The morel is a magical fruit of the forest, it is so strange and enchanting that when you do happen upon one it is as if you are living in a fairy tale, they are quintessentially other worldly, though we often tend to forget that we live on a planet in outer space!  The morel plainly brings that fact into focus.  Each year the blooming of the morels tends to coincide with Easter.  I’ve always thought of the morel hunt as sort of an epic adult Easter egg hunt without all the corny rabbit laying eggs bullshit, this deal is real!

Hunting morels is enthralling and worth it’s weight in gold gastronomically as the morel is one of the tastiest mushrooms on Earth!  The morel does grow in all of the United States so, if I were you, I’d look it up in your region, see when it blooms and then, at the right time, head out and begin your search.  This is a great way to enter the endless world of wild food foraging and really scratch that primal itch.  You need be aware of a poisonous look alike that is called the false morel.  Look it up.  When you get to know the two you will see that they are easy to tell apart, but until then be vigilant and if you find what you think are morels consult someone in the know before ingesting them.  If you run into a huge patch don’t panic, they are easy to dry and store so that you can enjoy them throughout the year.

morels and greens

Morels with garlic mustard and dock, two varieties of wild forest greens

My best luck in finding morels has been in deep hollows with poplars, spice bush, showy orchids and the like.  I do best where the soil is a deep black and is loose and rich.  I have also lucked upon them in riverbeds in the silty soil many times clustered around Ash trees and Sycamores and Elms.  There are many tales of where to find them, I find all rules can be broken but that some general consistencies do hold true.  Lately some guy on a morel message board site has been claiming that cedar thickets put out tons of big yellows.  I have not confirmed this personally but remain intrigued.  I know that out west they also grow in coniferous forests and like burn sites.  Apple orchards, or abandoned orchards, have also been mentioned many times.   During this time of the year I can imagine them everywhere but don’t always find them everywhere.  They are magical, mystical and worth every ounce of energy you put into finding them.  Bring your kids along!  They increase the number of mushrooms you will bring home and they love the thrill of the hunt!  I have spent many a day with the kids picking to our hearts content all the while reveling in the beauty of our Earth.  At this time of year the forests are coming alive and when we spend time in them, we come alive too.  Morel hunting is a great way to reignite your connection to all of life.  We are blessed beings living in a blessed Universe.  Go check it out!!!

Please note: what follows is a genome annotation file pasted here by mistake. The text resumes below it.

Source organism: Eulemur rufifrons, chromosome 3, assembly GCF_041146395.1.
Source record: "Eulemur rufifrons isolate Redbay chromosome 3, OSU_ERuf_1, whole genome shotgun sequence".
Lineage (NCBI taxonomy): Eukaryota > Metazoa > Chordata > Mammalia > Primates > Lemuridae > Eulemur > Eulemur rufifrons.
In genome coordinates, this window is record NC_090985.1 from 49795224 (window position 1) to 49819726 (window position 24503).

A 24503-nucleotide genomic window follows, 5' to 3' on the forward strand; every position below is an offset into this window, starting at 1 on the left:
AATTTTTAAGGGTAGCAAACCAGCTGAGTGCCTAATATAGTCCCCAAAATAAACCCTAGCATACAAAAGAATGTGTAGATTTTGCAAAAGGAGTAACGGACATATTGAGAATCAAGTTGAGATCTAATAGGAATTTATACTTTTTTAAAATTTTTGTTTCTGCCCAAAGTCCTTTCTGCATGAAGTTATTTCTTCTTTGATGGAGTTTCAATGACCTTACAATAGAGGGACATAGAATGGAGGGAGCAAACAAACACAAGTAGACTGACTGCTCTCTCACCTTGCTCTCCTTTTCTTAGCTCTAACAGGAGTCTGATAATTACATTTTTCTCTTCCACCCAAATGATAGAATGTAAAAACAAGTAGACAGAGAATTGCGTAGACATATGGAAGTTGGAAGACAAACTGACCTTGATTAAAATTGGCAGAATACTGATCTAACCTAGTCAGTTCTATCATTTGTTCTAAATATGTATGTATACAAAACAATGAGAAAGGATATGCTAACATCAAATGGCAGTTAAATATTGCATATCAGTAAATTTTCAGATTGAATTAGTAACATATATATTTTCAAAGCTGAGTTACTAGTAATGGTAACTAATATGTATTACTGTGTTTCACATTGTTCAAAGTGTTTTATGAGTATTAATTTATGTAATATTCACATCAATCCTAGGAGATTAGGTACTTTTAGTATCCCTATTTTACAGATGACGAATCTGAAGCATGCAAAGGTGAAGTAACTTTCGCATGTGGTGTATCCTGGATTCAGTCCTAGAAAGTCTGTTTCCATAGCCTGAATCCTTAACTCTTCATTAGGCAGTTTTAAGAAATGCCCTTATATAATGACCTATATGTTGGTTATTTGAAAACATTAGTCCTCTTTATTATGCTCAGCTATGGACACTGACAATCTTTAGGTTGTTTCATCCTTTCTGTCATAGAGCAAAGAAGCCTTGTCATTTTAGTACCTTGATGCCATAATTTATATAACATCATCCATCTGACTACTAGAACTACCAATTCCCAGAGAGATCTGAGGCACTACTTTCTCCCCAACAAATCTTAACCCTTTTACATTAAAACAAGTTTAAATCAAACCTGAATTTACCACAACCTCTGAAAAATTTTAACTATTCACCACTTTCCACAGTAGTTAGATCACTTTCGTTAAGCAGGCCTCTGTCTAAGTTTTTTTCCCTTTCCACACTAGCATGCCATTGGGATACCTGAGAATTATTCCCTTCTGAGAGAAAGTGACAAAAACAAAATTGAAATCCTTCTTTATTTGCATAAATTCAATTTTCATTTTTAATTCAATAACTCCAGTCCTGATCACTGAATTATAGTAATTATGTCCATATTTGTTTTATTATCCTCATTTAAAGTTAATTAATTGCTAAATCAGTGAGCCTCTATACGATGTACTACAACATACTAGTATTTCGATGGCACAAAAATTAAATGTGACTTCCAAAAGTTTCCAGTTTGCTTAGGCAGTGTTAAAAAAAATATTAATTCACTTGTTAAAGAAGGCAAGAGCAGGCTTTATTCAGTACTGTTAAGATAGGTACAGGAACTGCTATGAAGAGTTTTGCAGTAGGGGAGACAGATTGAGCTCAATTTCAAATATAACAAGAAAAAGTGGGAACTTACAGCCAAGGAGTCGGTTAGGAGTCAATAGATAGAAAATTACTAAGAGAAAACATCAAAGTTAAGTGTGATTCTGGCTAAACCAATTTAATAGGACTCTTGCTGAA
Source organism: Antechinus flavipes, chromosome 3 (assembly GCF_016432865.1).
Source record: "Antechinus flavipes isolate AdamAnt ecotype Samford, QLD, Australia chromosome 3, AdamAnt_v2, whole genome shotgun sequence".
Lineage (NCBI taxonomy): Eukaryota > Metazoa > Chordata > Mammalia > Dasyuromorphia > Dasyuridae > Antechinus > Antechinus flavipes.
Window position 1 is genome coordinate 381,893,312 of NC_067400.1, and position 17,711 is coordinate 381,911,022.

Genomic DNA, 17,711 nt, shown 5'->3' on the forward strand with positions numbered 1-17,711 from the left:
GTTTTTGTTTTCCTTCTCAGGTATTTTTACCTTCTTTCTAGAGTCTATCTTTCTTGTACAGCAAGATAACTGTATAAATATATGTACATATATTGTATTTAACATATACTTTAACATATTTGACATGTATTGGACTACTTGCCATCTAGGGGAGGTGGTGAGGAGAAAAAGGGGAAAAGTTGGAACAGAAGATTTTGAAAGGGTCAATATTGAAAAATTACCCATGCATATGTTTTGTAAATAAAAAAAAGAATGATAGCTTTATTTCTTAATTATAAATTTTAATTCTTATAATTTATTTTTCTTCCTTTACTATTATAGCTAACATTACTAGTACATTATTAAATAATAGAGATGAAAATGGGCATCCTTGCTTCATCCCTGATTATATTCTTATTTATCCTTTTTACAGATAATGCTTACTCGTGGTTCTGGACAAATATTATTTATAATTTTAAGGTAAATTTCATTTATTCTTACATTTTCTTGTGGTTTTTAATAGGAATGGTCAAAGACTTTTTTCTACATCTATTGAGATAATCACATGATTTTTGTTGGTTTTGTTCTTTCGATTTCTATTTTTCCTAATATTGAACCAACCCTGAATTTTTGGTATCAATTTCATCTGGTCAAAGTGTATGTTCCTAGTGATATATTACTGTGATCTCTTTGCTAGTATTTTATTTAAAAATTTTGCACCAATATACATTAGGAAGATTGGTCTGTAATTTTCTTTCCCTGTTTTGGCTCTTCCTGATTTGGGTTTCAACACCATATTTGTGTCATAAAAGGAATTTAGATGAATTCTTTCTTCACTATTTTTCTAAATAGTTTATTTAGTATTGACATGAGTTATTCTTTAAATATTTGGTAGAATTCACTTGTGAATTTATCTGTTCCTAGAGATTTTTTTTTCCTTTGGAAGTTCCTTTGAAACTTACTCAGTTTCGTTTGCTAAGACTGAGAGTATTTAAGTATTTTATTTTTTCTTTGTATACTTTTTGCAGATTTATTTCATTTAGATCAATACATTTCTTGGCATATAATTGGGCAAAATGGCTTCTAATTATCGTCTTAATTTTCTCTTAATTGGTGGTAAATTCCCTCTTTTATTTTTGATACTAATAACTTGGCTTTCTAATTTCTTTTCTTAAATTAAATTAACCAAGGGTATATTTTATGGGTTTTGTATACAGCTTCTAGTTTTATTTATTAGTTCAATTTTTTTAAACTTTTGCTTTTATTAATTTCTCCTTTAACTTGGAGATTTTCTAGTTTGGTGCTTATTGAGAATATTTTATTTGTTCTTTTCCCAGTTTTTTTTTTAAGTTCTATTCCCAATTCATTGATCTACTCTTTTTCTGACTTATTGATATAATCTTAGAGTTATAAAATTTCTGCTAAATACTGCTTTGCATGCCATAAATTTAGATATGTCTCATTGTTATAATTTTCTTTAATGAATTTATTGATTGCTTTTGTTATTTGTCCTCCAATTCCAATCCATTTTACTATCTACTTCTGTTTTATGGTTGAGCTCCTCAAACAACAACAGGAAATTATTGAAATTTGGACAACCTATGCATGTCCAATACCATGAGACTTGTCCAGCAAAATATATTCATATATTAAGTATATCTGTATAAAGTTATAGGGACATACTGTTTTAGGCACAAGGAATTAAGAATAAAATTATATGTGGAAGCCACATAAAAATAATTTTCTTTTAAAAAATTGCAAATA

Jam Jars into Wine Glasses…

Posted: March 26, 2013 in Uncategorized

Jam Wine Glass_7801

We like this fancy french jam called Bonne Maman that really isn’t too heavy on the pocket book but is high quality and delicious.  I’ve always washed and re-used good glass jars when I’m done with whatever came in them and these were no different.  After washing a bunch of them I realized I had me a set!  I do, we do, like wine!  Regular wine glasses are easy to break and top heavy to boot with a fragile stem.  I’ve never had one that lasted more than a couple weeks in my kitchen or home.  Here was my solution!  The jam jars are now fancy little glasses with Bonne Maman embossed across the front to give them that chic Euro look.  They make great wine sipping devices and look cute as hell!  I’ve had many compliments on them.  I love to see things have many uses, and nature never makes something without it serving more than one purpose.  I think human beings should be no different.  Why spend hard earned money on bullshit products that cost a lot when you can re-use your jam jars and look just as regal?  You can do this with much more than glasses, but for today this is as far as we’ll go!  I hope you all are well and happy in your beautiful worlds!!!  Go get some jam!!!


Posted: March 20, 2013 in Uncategorized

Photo by the Author

When the season changes and the leaves begin to fall, the air becomes cool.  I can sense the difference, the dying of the warmth, the dying of the growing time.  I begin to withdraw inward.  Daylight becomes shorter, the sun is low in the sky.  When the sun holds it’s heat back from us I must find new warmth to sustain and nurture my self, my family, through the coming winter.  For many years I have warmed my bones with the bones of the trees, the grand and ancient forest that has surrounded me for many moons.  I collect my favorite kinds of wood, as there are many, for they give off strong and sustaining heat that lasts through the cold winter nights.  This eternal woodland is gracious and good, so generous.  It supplies my meat, my mushrooms, many herbs and a wide variety of nuts as well as cool, clean and vital water, as well as so much more.  It provides the sustaining fire that allows me to be happy, warm and content with my loved ones as we wait for our glorious father, the Sun, to return yet again….  In gratitude.

Dates and Tahini!!

Posted: March 18, 2013 in Uncategorized

photo by Helen Geisler